Wealth Management company St James’s Place has revealed an exponential rise in attempted cyber-scams.
In a blog on their website, they detail a range of attacks on the firm and its associates.
Jessica Grant, of the St. James’s Place Financial Crime team, says these include a slew of fraudulent emails which pose as St. James’s Place emails, capitalising on the company’s brand but offering frankly absurd rates on savings accounts or investments.
She adds: “Offers such as ‘pay us just £250 as a starting fee and we can then invest it for you and start a great business relationship’ sound just too good to be true. And they always are. They show only a very basic knowledge of the investment industry. The bottom line is we never cold-contact in this manner.”
Jessica advises that people ‘hover’ their cursor over the sender’s address as this will often reveal a slight variant of the sjp.co.uk address, a technique called ‘domain spoofing’ which is widely used by hackers committing internet fraud.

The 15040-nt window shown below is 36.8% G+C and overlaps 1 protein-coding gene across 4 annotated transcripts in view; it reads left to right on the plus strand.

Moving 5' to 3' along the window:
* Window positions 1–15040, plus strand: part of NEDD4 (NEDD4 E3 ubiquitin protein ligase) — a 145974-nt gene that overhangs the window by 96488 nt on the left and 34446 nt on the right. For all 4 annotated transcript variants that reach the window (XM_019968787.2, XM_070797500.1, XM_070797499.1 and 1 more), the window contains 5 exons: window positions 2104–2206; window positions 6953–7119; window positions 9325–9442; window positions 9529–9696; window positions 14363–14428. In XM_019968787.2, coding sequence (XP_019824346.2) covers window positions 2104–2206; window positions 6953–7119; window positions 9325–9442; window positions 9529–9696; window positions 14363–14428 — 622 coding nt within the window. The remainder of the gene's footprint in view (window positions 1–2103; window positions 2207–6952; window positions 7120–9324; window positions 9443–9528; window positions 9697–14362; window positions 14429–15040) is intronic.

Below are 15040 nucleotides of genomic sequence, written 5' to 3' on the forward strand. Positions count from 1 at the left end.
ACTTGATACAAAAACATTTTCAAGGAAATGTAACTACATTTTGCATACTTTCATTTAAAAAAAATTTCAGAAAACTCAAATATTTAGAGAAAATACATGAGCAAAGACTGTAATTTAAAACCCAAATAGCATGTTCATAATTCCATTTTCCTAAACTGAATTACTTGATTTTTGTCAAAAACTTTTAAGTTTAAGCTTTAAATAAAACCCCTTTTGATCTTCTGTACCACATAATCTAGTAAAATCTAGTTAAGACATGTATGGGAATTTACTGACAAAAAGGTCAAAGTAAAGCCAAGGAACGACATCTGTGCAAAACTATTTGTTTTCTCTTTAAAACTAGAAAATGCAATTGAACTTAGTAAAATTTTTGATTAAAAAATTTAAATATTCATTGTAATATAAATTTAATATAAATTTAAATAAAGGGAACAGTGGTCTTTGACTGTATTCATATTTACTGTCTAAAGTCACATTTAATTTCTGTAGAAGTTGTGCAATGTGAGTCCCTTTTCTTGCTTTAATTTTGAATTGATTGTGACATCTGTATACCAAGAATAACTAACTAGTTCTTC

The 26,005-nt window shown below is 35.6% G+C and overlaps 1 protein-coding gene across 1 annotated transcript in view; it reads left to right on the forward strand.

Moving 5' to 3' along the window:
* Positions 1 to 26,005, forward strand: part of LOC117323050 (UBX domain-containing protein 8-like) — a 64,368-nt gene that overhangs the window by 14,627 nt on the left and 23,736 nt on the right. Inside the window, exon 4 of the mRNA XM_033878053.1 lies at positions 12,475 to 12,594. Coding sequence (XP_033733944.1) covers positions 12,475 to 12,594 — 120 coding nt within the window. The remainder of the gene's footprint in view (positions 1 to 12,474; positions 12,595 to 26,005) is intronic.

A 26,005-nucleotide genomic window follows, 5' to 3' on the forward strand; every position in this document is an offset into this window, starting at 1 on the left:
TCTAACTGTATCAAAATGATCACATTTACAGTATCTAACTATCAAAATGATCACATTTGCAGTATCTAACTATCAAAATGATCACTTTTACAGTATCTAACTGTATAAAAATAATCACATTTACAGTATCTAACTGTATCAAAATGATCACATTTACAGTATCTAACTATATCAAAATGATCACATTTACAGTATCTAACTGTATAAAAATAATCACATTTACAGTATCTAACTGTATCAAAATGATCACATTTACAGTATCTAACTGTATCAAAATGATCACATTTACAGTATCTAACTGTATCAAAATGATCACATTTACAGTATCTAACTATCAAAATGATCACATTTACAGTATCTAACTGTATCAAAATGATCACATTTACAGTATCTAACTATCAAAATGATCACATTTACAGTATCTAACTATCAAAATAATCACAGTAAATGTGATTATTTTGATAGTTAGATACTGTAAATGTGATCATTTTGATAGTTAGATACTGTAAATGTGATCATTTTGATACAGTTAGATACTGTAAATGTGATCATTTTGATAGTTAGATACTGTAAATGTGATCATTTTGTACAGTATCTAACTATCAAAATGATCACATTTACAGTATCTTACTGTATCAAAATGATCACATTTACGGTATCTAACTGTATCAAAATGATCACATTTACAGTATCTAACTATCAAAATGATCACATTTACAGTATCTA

That’s good advice.
St James’s Place also say they’ve seen a rise in spoof LinkedIn profiles, prompting the organisation to send out cease and desist orders.
The hardest cybercrime to spot is a complete clone of a St James’s Place Partner website.
Izzy Price, of St James’s Place, revealed: “I was contacted by a St. James’s Place Partner last year when his website and his company identity were completely cloned. It wasn’t until he took a phone call from a man saying: “I sent you the money as we’d agreed but you’ve not come back to me?’ that everyone became suspicious. No such conversation had ever taken place.”
“The St. James’s Place financial crime team uncovered an exact cloned site originating in France, which acted as cover to persuade the victim to purchase cryptocurrency – a type of transaction that is contrary to company policy.”
We think there’s plenty of learning opportunities from the cyber crimes referred to here – please be vigilant!